Auch wenn Sie den Geschmack von Dublins geliebtem Stout nicht besonders mögen, lohnt es sich, diese siebenstöckige Ausstellung zu besuchen, um mehr über die Geschichte und Produktion von Guinness zu erfahren. Das Guinness-Lagerhaus gehört zu den meistbesuchten Attraktionen Irlands. Buchen Sie daher ein Ticket, bei dem Sie nicht über die Warteschlange warten müssen.

Tauchen Sie ein in die Geschichte

Um das heutige Dublin zu verstehen, muss man in seine Vergangenheit eintauchen. Wandertouren und Hop-On-Hop-Off-Bustouren geben Ihnen einen Einblick in Dublin in vergangene Zeiten und bringen Sie zu den wichtigsten historischen Sehenswürdigkeiten wie der Christ Church Cathedral aus dem Mittelalter und dem Dublin Castle.

Gehen Sie in die Temple Bar krabbeln

Dublins Pub-Kultur ist legendär, mit irischen Nachahmer-Pubs in Städten auf der ganzen Welt, aber nichts ist vergleichbar mit der Realität. Gehen Sie im Viertel Temple Bar Barhüpfen, um Musik zu genießen und was die Einheimischen als „verrückt“ oder gute Zeiten bezeichnen.

Besuchen Sie Wicklow

Wenn Sie nur einen Tagesausflug unternehmen können, fahren Sie nach County Wicklow. Weniger als eine Autostunde von der Stadt entfernt ist diese Region südlich von Dublin als „Garden of Ireland“ bekannt und verspricht eine faszinierende Landschaft und viel frische Luft.

Machen Sie eine literarische Tour

Das literarische Erbe Dublins ist unübersehbar. Plaketten, Denkmäler und Statuen erinnern die Besucher an die vielen Schriftgrößen, die hier gelebt und gearbeitet haben, von James Joyce bis Oscar Wilde. Bereisen Sie die Stadt mit einem Führer, um die Insider-Geschichte über Irlands literarisches Set zu erfahren.

6. Hit the museums

Exhibits on show inside the Dublin Museum.
The National Museum of Ireland is a must.Bildquelle: Anton_Ivanov / Shutterstock

For a dose of culture.

Dublin has more than its fair share of excellent museums, and most of them are free. They’re also fairly central, with many located on the streets around St. Stephen’s Green. The area boasts two outposts of the National Museum of Ireland—one dedicated to archaeology and one to natural history—and the National Gallery of Ireland. The excellent Hugh Lane Gallery is located over the river, on Parnell Square.

7. Tour a whiskey distillery

A flight of whiskey inside a local Dublin distillery.
Head to a whiskey distillery for some tastings.Bildquelle: barmalini / Shutterstock

To taste the true spirit of Dublin.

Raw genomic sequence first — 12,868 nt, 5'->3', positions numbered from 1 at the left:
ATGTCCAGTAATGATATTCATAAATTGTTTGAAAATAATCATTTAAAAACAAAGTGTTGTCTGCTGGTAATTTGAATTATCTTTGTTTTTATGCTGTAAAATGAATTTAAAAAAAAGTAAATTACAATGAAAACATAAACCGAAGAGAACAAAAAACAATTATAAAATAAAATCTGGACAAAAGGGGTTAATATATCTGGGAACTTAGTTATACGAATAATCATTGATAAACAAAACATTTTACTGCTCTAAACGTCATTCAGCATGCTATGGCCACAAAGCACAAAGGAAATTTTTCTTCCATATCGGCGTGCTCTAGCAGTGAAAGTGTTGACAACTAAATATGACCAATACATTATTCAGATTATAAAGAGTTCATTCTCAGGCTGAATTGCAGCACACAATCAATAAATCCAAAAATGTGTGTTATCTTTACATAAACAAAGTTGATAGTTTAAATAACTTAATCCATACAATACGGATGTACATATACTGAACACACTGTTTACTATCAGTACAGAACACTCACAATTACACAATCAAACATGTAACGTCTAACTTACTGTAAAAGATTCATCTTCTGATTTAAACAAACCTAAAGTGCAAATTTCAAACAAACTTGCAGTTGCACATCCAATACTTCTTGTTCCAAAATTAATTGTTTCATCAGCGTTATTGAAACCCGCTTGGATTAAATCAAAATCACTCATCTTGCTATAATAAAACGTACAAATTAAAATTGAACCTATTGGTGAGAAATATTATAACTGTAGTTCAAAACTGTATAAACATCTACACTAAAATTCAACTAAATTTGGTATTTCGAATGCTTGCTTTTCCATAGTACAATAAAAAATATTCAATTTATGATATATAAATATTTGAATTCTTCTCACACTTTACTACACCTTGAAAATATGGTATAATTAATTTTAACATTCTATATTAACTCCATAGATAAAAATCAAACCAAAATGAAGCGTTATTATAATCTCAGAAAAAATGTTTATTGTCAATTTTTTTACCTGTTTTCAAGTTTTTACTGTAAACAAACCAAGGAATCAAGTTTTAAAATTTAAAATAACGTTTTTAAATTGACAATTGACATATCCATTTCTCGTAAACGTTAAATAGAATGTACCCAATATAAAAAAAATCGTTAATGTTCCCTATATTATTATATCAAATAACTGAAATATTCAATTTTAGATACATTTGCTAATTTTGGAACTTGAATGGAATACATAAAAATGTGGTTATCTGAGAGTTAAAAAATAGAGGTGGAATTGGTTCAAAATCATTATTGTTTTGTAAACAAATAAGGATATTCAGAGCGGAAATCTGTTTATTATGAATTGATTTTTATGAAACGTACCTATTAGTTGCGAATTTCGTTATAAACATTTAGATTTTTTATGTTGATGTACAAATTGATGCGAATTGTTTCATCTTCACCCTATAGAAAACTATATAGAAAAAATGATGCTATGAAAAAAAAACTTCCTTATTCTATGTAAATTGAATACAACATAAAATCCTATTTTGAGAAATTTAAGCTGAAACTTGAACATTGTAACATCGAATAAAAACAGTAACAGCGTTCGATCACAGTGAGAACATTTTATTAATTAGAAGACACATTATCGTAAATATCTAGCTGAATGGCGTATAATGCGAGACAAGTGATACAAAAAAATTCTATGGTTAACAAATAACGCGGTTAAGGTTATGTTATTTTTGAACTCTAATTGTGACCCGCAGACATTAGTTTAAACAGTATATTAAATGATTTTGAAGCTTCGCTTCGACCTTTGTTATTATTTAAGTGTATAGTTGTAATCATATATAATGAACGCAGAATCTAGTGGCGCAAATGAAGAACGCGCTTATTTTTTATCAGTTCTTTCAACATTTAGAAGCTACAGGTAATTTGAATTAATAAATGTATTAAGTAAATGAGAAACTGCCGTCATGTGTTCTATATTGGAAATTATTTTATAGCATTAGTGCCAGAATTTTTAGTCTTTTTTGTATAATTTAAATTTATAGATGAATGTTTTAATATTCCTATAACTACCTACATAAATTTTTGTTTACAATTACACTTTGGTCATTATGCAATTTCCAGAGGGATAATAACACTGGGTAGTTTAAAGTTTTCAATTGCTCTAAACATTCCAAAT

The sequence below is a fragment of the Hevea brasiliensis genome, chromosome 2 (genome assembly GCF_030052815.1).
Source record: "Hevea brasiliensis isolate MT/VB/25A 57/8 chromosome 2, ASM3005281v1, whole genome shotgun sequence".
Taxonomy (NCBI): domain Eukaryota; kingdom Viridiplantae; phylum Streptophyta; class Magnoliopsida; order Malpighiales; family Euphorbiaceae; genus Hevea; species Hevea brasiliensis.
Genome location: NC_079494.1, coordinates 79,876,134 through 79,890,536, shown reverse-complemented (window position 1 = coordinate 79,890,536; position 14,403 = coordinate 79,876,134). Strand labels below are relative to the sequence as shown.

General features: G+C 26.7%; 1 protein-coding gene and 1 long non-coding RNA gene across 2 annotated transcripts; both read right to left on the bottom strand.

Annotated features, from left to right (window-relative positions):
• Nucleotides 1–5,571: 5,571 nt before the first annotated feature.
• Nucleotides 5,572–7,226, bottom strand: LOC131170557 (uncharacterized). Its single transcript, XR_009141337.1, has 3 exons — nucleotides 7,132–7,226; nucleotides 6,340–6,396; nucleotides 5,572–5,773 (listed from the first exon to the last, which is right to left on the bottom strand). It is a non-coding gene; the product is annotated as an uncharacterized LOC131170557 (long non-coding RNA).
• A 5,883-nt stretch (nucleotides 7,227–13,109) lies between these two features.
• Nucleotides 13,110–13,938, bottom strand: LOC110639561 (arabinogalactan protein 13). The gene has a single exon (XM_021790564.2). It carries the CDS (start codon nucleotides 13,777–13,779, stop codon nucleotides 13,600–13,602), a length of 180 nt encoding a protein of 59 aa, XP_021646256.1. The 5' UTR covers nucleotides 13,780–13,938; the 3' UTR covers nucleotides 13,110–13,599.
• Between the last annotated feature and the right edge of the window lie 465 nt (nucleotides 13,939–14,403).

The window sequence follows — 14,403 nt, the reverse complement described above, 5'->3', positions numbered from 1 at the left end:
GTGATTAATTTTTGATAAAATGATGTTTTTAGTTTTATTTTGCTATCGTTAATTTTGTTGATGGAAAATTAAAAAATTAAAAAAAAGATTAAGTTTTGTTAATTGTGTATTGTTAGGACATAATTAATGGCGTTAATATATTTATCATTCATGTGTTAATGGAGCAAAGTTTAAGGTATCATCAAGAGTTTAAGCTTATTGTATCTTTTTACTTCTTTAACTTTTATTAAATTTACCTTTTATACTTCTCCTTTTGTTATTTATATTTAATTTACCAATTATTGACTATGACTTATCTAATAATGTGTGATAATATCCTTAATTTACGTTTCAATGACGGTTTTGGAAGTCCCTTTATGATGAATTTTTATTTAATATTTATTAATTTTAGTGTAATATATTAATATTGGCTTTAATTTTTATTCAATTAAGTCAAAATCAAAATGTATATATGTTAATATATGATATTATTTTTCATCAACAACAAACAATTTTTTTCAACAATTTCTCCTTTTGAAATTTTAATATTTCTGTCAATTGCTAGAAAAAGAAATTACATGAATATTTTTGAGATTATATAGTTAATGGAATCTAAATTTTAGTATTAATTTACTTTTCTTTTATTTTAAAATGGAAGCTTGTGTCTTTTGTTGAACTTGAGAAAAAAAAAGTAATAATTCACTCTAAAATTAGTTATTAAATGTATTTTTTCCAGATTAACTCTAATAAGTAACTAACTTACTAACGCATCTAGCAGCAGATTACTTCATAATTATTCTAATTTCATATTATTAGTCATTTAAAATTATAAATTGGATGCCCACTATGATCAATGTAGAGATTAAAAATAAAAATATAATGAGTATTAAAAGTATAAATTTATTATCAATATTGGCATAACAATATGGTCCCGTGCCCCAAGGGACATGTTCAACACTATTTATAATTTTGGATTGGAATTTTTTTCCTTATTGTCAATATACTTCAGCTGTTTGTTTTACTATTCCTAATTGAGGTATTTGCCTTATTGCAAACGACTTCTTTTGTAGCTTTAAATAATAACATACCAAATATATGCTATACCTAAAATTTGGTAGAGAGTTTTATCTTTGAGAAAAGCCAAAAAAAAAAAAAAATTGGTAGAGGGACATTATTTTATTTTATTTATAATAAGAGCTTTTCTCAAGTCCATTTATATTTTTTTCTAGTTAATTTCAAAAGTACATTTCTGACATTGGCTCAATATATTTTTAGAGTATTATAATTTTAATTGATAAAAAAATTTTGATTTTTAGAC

In the 18th and 19th centuries, Dublin’s Liberties neighborhood—then known as the Golden Triangle—was the world’s epicenter of whiskey production. Recently, new distilleries have sprung up in Dublin, including Teeling and Pearse Lyons (which is set in an old church). Touring a whiskey distillery is always a good way to learn about the spirit. If you can’t choose just one, try visiting the Whiskey Museum for an overview (and complementary samples).

8. Hop on hop off

A big bus heads through the bustling streets of central Dublin.
Jump on a bus for relaxed sightseeing.Bildquelle: Sergey-73 / Shutterstock

To save your energy while heading farther afield.

While Dublin is compact and easy to explore on foot, there are still a few places of note on the outskirts of town. If you want to travel outside the center without figuring out the public transportation system, opt for a hop on hop off bus tour. These buses stop at all the key spots in the city center but also visit more distant attractions, like Phoenix Park and Kilmainham Gaol.

9. Catch a trad session

Singers on stage in a Dublin pub.
Listen to live music at a local trad session.Bildquelle: BOULENGER Xavier / Shutterstock

For some music, some storytelling, and a good dash of toe tapping.

Take a walk past the pubs that line Temple Bar, and you’ll likely hear the strains of traditional music emerging from within. Trad sessions (casual gatherings of musicians playing traditional music) kick off every afternoon, so it’s easy to catch live music here, whether it’s played by a lone ballad singer with a guitar or a full collective with a fiddle, tin whistle, and bodhran drum.